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Washtenaw County Government


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Washtenaw County, one of the first counties in Michigan, was established in 1822 and fully organized by 1827. An agent of the state government, it carries out the responsibilities of the state, but it also has independent executive and, in a few cases, legislative powers.

The county's general information line is (734) 222-4357. Mailing address: P.O. Box 8645, Ann Arbor 48107. Email via form on website: washtenaw.org

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Administrator

220 N. Main [map]
(734) 222-6850

Appointed by the board of commissioners, county administrator Gregory Dill is responsible for the overall management of county departments, agencies, and offices. washtenaw.org/150/administrator


Board of Commissioners

220 N. Main [map]
(734) 222-6850

The chief policy-making body of county government, the board has 9 members, elected to 2-year terms. Commissioners are Jason Maciejewski (District 1; maciejewskij@washtenaw.org), Sue Shink (District 2; shinks@washtenaw.org), Shannon Beeman (District 3; beemans@washtenaw.org), Felicia Brabec (District 4; brabecf@washtenaw.org), Ruth Ann Jamnick (District 5; jamnickr@washtenaw.org), Ricky Jefferson (District 6; jeffersonr@washtenaw.org), Andy LaBarre (District 7; labarrea@washtenaw.org), Jason Morgan (District 8; morganj@washtenaw.org), and Conan Smith (District 9; smithco@washtenaw.org).

For a map of the districts, visit washtenaw.org/217/commissioners. Commissioners' duties include adopting countywide ordinances, overseeing county operations and facilities, adopting the annual budget, (including all county departments), and making appointments to boards, committees, and commissions.

The board of commissioners meets 1st & 3rd Wed. 6:45 p.m., preceded by a Ways and Means committee meeting at 6:30 p.m. Working sessions 1st & 3rd Thurs. 6:30 p.m. All meetings at 220 N. Main; call (734) 222-6850 to confirm times. Meetings are posted online. washtenaw.org/215/webcast


Building Inspection

705 N. Zeeb [map]
(734) 222-3900

Building Inspection provides enforcement of the State Construction Code to ensure the minimum safety standards of building, mechanical, plumbing, and electrical systems in the city of Dexter and townships of Augusta, Lodi, Saline, Scio, and Webster. Automated scheduling: (734) 222-3720. washtenaw.org/156/building-inspection


Clerk/Register of Deeds

200 N. Main [map]
(734) 222-6700

This combined office is headed by Lawrence Kestenbaum (D), an elected official whose four-year term expires Dec. 2020. He and his staff maintain official county records (births, deaths, marriages, divorces, military discharges, business names, concealed weapons permits, and board of commissioners records), monitor the conduct of elections, and keep all land ownership records for property in the county. washtenaw.org/262/clerk-register-of-deeds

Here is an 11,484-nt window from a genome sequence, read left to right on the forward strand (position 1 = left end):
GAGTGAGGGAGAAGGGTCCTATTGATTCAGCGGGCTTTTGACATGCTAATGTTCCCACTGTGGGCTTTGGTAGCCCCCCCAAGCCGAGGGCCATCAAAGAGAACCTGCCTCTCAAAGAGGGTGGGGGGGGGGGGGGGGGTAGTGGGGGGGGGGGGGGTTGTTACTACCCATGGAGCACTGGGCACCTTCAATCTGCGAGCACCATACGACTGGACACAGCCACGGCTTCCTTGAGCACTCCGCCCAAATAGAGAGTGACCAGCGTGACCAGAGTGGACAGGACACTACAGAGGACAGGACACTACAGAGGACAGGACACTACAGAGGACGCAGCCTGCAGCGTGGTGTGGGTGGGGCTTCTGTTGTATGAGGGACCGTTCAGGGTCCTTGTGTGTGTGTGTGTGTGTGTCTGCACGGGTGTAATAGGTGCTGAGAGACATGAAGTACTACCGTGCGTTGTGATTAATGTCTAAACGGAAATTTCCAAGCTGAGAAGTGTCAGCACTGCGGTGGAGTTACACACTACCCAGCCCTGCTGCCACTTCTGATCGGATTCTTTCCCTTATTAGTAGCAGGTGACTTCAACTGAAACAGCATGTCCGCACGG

Human Resources

220 N. Main [map]
(734) 222-6800

County job openings are posted each week. Apply online or download the application. Fax: (734-222-6775), mail: P.O. Box 8645, Ann Arbor, MI 48107, or apply in person. washtenaw.org/1173/human-resources


Office of Community & Economic Development (OCED)

415 W. Michigan Ave., Ypsilanti, 2nd floor [map]
(734) 544-6748

Works to enhance quality of life for all Washtenaw County residents by delivering programs and initiatives in the areas of affordable housing, human services, economic development and community infrastructure. OCED serves local individuals, families, and communities through a mix of direct services, public policy development, and investment of monetary and technical support.

Programs include: Foster Grandparent Program (734-544-3040), offering opportunities for seniors age 55 and older to volunteer with children in a community/educational setting. Washtenaw County Winter Warming Centers (734-961-1999), providing emergency shelter for homeless individuals during the winter months. Meals on Wheels and Senior Cafes (lachapellm@washtenaw.org), providing meals to seniors in settings such as community and senior centers throughout Washtenaw County. Washtenaw Housing Education Partners(WHEP) & Homebuyer Education Program (734-222-9595), providing potential homebuyers housing seminars and individual pre-purchase housing counseling. Housing Rehabilitation & Weatherization (734-544-3008) providing income-eligible county homeowners and renters with free energy efficiency improvements, and assisting eligible county property owners with rehabilitations, emergency repairs, and accessibility ramps. washtenaw.org/569/Community-Economic-Development

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Prosecutor

200 N. Main [map]
(734) 222-6620

The prosecuting attorney and assistants are responsible for criminal cases in the county that fall under state law. Prosecutor Brian Mackie (D), (prosecutormackie@washtenaw.org), an elected official whose 4-year term expires Dec. 2020, is the chief law enforcement officer for the county. The prosecutor must authorize, in writing, any criminal prosecution. The prosecutor also enforces child support and handles juvenile court matters. For questions about child support, call (734) 222-6630. Advocates in the Victim/Witness Assistance Program (734) 222-6650 inform victims of their rights and the status of their cases. washtenaw.org/1070/prosecuting-attorney